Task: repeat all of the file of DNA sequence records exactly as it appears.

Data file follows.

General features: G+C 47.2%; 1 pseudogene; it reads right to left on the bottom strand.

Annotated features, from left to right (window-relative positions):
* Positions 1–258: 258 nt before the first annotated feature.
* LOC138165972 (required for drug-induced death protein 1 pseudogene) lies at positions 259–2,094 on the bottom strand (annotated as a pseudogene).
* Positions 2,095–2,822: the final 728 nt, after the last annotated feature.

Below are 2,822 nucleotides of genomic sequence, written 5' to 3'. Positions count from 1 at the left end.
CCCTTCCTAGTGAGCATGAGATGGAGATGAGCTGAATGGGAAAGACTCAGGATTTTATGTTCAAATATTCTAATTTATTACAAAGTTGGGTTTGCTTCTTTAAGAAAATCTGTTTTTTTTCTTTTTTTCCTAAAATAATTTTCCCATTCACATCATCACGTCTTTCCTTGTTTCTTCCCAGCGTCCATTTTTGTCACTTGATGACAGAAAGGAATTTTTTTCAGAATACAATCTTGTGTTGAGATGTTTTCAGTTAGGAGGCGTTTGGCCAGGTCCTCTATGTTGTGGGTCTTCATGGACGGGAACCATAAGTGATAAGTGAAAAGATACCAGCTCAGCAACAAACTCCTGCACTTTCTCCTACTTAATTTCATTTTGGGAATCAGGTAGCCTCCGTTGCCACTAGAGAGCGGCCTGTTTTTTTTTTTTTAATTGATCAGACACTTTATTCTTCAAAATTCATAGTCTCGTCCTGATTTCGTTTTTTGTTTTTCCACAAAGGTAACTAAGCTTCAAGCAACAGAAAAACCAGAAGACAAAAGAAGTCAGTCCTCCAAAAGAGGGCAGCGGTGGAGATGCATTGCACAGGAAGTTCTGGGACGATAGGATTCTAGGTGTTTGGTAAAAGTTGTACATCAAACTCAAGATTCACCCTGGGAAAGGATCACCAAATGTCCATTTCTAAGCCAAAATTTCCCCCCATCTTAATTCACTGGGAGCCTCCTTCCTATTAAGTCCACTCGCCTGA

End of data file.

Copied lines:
General features: G+C 47.2%; 1 pseudogene; it reads right to left on the bottom strand.

Annotated features, from left to right (window-relative positions):
* Positions 1–258: 258 nt before the first annotated feature.
* LOC138165972 (required for drug-induced death protein 1 pseudogene) lies at positions 259–2,094 on the bottom strand (annotated as a pseudogene).
* Positions 2,095–2,822: the final 728 nt, after the last annotated feature.

Below are 2,822 nucleotides of genomic sequence, written 5' to 3'. Positions count from 1 at the left end.
CCCTTCCTAGTGAGCATGAGATGGAGATGAGCTGAATGGGAAAGACTCAGGATTTTATGTTCAAATATTCTAATTTATTACAAAGTTGGGTTTGCTTCTTTAAGAAAATCTGTTTTTTTTCTTTTTTTCCTAAAATAATTTTCCCATTCACATCATCACGTCTTTCCTTGTTTCTTCCCAGCGTCCATTTTTGTCACTTGATGACAGAAAGGAATTTTTTTCAGAATACAATCTTGTGTTGAGATGTTTTCAGTTAGGAGGCGTTTGGCCAGGTCCTCTATGTTGTGGGTCTTCATGGACGGGAACCATAAGTGATAAGTGAAAAGATACCAGCTCAGCAACAAACTCCTGCACTTTCTCCTACTTAATTTCATTTTGGGAATCAGGTAGCCTCCGTTGCCACTAGAGAGCGGCCTGTTTTTTTTTTTTTAATTGATCAGACACTTTATTCTTCAAAATTCATAGTCTCGTCCTGATTTCGTTTTTTGTTTTTCCACAAAGGTAACTAAGCTTCAAGCAACAGAAAAACCAGAAGACAAAAGAAGTCAGTCCTCCAAAAGAGGGCAGCGGTGGAGATGCATTGCACAGGAAGTTCTGGGACGATAGGATTCTAGGTGTTTGGTAAAAGTTGTACATCAAACTCAAGATTCACCCTGGGAAAGGATCACCAAATGTCCATTTCTAAGCCAAAATTTCCCCCCATCTTAATTCACTGGGAGCCTCCTTCCTATTAAGTCCACTCGCCTGA